Join Pete Zerger for an in-depth discussion in this video Configure classification and labeling, part of Microsoft Cybersecurity Stack: Securing Enterprise Information.
- [Instructor] Although Azure information protection comes with default labels that you can customize, you can also create your own labels and sub-labels. So we'll begin by browsing to the Azure portal, and I'll log in with my kintECO Energy Azure AD user account. And from the dashboard, I'll select Azure Information Protection. If you've not pinned the Information Protection app, then go to More Services at the bottom left and search. So this will drop me into the Azure Information Protection Global Policy menu, where I can see the default labels.
Now, if I'd like to apply a label that's focused on all users, I'll stay here on Global Policy. If I would like to create a label that applies to a specific subset, then I'll go to Scoped Policies, and I'll create a new label here and specify the group that I would like to target. So for the moment, I'm going to go back to Global Policies. And in Global Policies, I'll actually look at an existing label, so let's take Confidential, and I'm going to right-click and I'm going to add a sub-label, so that's a label that will appear beneath Confidential, in this case.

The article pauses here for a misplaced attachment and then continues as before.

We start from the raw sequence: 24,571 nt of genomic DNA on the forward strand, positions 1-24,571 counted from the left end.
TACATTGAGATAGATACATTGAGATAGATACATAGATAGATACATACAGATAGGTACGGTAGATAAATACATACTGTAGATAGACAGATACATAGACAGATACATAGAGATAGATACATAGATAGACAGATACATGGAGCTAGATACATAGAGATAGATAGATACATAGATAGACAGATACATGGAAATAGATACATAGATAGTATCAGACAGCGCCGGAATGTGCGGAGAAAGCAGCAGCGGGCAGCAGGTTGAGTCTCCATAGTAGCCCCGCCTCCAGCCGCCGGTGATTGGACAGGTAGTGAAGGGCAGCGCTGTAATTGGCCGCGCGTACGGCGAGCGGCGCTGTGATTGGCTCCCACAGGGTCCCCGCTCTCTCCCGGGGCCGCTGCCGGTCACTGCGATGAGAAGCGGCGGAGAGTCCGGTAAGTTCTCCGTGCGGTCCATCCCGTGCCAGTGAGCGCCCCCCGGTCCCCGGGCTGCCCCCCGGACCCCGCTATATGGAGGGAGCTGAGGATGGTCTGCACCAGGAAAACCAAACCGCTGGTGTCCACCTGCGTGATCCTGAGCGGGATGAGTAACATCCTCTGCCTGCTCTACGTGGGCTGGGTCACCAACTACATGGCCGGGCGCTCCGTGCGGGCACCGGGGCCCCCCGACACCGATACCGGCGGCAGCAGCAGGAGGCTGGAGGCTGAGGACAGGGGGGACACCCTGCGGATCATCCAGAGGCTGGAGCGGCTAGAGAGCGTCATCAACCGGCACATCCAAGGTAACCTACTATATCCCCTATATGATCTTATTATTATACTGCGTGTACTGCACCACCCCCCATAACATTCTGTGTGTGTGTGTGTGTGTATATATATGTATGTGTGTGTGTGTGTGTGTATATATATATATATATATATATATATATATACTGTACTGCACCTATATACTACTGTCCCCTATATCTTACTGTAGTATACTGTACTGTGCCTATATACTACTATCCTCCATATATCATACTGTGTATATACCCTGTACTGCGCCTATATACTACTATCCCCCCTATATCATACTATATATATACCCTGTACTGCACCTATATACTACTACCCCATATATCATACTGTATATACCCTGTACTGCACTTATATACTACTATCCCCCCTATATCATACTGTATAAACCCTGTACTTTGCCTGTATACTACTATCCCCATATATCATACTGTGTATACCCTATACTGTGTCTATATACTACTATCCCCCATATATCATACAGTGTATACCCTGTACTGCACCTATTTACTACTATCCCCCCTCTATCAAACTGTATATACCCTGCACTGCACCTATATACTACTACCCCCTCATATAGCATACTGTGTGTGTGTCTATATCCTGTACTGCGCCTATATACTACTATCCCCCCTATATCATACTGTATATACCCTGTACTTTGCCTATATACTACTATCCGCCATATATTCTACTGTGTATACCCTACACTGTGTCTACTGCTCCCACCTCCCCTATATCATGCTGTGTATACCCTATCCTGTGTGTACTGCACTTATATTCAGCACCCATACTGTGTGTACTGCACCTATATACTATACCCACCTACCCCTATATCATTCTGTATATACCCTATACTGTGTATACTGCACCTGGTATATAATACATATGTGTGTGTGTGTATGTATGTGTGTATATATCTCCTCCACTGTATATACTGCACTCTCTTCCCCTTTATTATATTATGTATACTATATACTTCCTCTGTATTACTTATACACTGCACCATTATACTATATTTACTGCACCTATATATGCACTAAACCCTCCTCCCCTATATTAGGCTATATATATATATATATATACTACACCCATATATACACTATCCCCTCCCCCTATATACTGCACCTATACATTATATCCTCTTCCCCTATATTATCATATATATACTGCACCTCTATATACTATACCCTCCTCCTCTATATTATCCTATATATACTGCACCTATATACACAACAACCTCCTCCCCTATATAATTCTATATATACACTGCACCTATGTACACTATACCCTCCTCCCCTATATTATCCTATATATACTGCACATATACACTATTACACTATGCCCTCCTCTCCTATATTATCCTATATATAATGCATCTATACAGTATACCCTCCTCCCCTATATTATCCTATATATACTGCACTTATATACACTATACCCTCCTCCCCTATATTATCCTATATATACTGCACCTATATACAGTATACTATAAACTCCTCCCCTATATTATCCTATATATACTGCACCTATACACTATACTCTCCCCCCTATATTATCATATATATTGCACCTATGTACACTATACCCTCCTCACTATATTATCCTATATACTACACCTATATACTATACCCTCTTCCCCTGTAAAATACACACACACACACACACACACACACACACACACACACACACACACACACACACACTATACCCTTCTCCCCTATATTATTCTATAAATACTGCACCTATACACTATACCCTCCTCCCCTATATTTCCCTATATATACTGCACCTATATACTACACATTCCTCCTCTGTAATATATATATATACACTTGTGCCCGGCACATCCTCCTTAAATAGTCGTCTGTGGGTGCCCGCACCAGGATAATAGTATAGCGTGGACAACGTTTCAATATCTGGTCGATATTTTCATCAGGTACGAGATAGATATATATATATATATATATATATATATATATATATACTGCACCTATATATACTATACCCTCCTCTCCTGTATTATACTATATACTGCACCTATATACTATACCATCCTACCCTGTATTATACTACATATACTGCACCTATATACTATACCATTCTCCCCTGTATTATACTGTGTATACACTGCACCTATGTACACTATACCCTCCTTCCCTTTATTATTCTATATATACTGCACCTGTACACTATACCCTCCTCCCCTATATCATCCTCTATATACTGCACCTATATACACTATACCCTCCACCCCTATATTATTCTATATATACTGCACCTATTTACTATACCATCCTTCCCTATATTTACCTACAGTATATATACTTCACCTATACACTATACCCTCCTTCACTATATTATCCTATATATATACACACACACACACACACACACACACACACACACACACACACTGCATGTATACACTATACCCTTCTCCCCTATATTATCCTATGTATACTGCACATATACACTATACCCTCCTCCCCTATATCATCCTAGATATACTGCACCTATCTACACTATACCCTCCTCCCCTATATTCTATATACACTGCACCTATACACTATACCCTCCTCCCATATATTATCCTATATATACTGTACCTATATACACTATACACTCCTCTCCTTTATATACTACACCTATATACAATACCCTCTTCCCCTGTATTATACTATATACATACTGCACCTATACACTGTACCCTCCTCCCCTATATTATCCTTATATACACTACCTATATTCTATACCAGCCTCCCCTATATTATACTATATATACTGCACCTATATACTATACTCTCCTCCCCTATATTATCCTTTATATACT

And I can specify how this label is displayed and how it appears to users, so I'll give it a name, in this case, I'm going to call it Finance, and it will appear under Confidential as a Finance sub-label. The settings for the finance department. You'll notice here I can set permissions for documents. I can configure protection, and remember, classification and protection are separate entities. So I can create labels strictly for classification and apply protection where and when I want.